Welcome to our third and final article in the series ‘Creative tools to provoke creative ideas’! In the first article we discussed the importance of connections for innovation. We looked at different types of connections to spur innovation, and evaluated how to create viable innovations using the ‘Ten Types of Innovation’ tool. You can read the full article here.

In our second article, we introduced the importance of ‘fresh perspectives’, and discussed the ‘Four Lenses of Innovation’, such as emerging trends and unmet needs. For the article and the 2 other important Lenses, click here.

In this third and final article we will take a look at the ‘Innovation Ambition Matrix’. But before that, let me ask you something: Have you ever been in a situation where someone asked the following: “any ideas”? As innocent as this question seems, many people find their mind going blank.

Hence, when running a brainstorm session, our experience is that many people wait for others to speak up first. Only in the last part of the session, idea production hits off. This is due to the fact that the more ideas (triggers) people see or hear, the more ideas they are able to come up with. It tends to look a bit like this:

For ideas to flow, we need to understand what triggers the people in the room. Research shows us that there are three learning modes that help stimulate the production of ideas.

  • The first mode is visual stimulation. Changing the scene, seeing colours & pictures helps us make connections; it activates our imagination. Instead of starting your brainstorm session with an empty white-bord, try preparing a ‘mood board’, or post images, news articles et cetera on the wall.
  • For some of us visual stimulation doesn’t quite do it, noise and conversation is their key to produce ideas. It is very likely they need a pre-amble conversation to kick-start their creativity.
  • The third and final mode, is perhaps the most unknown. For the kinesthetic learners among us, doing something with their hands helps unlock creativity. It could be as simple as playing with a toy, or clicking a pen. They need to touch and feel things, and be given the chance to throw things around in their mind to make sure it feels right.

While reading the above, you might have recognized which mode most closely matches yours. As a brainstorm facilitator, the above modes are important as you will have different learners in your brainstorm session. You may use color, movement, interaction, conversation and combine all the modalities together to ensure everybody in the room is engaged and triggered.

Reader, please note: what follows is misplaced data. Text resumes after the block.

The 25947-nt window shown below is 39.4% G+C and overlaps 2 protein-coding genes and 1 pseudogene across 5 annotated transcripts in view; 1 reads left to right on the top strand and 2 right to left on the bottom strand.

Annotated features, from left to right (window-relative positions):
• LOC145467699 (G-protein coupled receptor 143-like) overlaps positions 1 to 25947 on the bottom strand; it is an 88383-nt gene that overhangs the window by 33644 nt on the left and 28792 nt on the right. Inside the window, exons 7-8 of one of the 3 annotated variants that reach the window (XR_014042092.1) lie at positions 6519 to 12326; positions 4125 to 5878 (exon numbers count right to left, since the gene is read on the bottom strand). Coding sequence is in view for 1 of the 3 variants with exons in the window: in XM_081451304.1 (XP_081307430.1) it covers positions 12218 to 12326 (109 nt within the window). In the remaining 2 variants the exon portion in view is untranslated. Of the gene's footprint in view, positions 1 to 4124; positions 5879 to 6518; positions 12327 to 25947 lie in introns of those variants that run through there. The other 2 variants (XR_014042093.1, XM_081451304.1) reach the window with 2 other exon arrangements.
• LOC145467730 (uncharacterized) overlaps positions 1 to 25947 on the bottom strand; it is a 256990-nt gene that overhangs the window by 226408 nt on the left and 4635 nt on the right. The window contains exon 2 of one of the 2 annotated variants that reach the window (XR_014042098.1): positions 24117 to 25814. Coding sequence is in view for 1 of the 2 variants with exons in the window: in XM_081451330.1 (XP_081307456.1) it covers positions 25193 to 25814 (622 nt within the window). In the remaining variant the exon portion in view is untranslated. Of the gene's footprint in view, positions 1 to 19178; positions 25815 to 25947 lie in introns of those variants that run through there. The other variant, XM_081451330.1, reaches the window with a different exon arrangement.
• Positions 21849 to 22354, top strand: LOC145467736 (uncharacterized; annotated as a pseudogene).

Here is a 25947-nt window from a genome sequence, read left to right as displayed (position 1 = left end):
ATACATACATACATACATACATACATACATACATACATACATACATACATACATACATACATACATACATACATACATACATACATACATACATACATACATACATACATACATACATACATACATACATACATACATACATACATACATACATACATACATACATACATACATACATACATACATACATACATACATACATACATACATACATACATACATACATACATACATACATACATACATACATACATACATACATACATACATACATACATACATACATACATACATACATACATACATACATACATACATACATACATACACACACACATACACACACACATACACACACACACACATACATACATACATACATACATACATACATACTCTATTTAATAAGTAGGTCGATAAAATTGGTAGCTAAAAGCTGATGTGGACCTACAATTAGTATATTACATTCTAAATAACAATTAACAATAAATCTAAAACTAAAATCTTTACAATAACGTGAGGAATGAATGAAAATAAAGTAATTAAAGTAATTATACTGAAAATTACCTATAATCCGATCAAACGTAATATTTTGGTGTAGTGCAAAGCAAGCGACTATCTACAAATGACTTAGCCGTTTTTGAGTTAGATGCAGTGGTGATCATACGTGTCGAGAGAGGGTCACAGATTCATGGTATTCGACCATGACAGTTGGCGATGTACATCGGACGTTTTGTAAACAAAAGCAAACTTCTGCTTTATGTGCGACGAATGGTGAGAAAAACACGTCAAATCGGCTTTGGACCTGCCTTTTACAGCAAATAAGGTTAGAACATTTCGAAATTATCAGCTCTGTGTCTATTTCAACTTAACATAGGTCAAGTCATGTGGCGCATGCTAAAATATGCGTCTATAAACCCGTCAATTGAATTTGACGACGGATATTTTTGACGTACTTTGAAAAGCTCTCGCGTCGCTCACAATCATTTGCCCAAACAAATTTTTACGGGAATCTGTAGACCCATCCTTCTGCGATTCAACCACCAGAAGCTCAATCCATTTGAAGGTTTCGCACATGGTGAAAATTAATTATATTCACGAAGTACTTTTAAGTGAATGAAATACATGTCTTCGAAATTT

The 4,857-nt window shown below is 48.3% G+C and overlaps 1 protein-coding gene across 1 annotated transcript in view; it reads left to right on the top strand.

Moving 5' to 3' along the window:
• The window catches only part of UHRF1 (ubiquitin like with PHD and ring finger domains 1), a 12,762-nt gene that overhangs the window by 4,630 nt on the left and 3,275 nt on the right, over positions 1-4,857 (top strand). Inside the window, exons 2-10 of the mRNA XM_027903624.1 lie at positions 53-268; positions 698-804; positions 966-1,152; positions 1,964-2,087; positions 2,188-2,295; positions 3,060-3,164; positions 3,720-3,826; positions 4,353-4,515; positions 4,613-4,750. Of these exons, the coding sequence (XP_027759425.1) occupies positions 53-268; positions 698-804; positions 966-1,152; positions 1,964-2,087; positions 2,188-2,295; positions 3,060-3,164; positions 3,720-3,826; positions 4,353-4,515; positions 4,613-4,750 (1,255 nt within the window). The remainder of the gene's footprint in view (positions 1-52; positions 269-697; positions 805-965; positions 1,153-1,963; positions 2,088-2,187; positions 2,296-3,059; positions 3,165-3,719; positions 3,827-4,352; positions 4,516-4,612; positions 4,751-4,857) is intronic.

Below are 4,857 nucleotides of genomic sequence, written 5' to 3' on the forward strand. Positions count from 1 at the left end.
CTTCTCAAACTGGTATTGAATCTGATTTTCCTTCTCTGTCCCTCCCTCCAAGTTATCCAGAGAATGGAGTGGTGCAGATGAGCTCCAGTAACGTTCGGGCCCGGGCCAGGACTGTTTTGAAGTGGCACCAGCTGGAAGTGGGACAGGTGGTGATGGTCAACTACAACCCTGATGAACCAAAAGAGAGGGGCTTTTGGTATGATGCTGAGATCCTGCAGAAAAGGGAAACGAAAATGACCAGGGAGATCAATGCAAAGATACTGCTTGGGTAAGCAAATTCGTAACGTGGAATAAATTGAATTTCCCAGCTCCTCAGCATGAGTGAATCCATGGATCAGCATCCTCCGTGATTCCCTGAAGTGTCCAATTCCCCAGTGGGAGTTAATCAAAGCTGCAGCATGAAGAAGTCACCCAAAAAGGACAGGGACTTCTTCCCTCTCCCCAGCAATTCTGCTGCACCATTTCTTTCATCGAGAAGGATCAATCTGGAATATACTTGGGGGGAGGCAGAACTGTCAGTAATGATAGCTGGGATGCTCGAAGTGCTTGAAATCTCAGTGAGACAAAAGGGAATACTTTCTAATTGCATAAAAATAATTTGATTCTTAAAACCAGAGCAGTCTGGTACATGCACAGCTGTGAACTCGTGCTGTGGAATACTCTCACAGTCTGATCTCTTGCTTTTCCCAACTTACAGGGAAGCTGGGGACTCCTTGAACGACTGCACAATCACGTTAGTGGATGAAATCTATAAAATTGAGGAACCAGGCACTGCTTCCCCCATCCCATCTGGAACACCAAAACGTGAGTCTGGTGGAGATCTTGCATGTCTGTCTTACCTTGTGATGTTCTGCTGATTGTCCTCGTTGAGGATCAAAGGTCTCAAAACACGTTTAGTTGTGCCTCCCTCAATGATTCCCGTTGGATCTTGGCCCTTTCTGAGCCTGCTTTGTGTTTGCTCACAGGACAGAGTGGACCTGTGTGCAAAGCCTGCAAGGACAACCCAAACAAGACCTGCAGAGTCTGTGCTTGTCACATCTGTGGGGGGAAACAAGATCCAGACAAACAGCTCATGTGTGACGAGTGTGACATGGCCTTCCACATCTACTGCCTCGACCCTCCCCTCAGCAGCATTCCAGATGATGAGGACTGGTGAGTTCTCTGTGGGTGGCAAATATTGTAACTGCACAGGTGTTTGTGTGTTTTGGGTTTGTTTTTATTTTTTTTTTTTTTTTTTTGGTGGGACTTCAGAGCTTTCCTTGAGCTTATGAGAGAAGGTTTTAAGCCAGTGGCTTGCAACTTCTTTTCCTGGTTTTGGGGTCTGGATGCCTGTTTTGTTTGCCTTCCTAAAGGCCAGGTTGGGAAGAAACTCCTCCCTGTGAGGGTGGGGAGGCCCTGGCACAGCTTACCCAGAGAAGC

Now that we have learned how kick-start idea production, it is important to ensure we have a clear model that helps us structure ideas. Hence, we introduce the innovation ambition matrix.


Model 3: Innovation Ambition Matrix

The innovation ambition matrix, as featured in the Harvard Business Review (May 2012), is a classic model that helps companies decide how to fund different growth initiatives. It identifies three different layers of innovation, from incremental to disruptive.

The first layer, ‘core’ focuses on very incremental innovations improving the existing product / service portfolio. You may think of new packaging, new product design, etc.

A little more adventurous are the ideas that we identify as ‘adjacent innovations’. This is where a company enters a new market with something they already do well. Think of modifying an existing product and selling it among a new customer segment. This stretches the companies’ current resources and abilities to serve customers in a whole different way

On the far end of the spectrum lie the ‘transformational initiatives’, the true game changers. This is where a company looks for a whole new market to serve new customer needs. For these ideas to flourish, companies need to be willing to invest in building new assets and develop new markets. If done successfully this can bring them a whole new business. You may think of Amazon’s Cloud Computing.

For the right balance between innovation initiatives, we advice you to follow the 70-20-10 rule. Research (HBR, May 2012) has shown that companies who allocate 70% of their activities on core, 20% on adjacent and 10% on transformational, outperform their peers.


Conclusion

The three modes of learning combined with the innovation ambition matrix can help you facilitate a productive workshop on defining your company its innovation ambition and activity. As in each workshop, the quality of the initiatives and the discussion around your company its specific ambition is crucial (and in our experience very inspiring and fun).

Although the above may sound obvious, few organisations think about the best level of innovation to target, and even fewer manage to achieve it. It is essential that your innovation portfolio serves the tactical need to innovate and improve, as well as the strategic imperative to continually strive for transformation.

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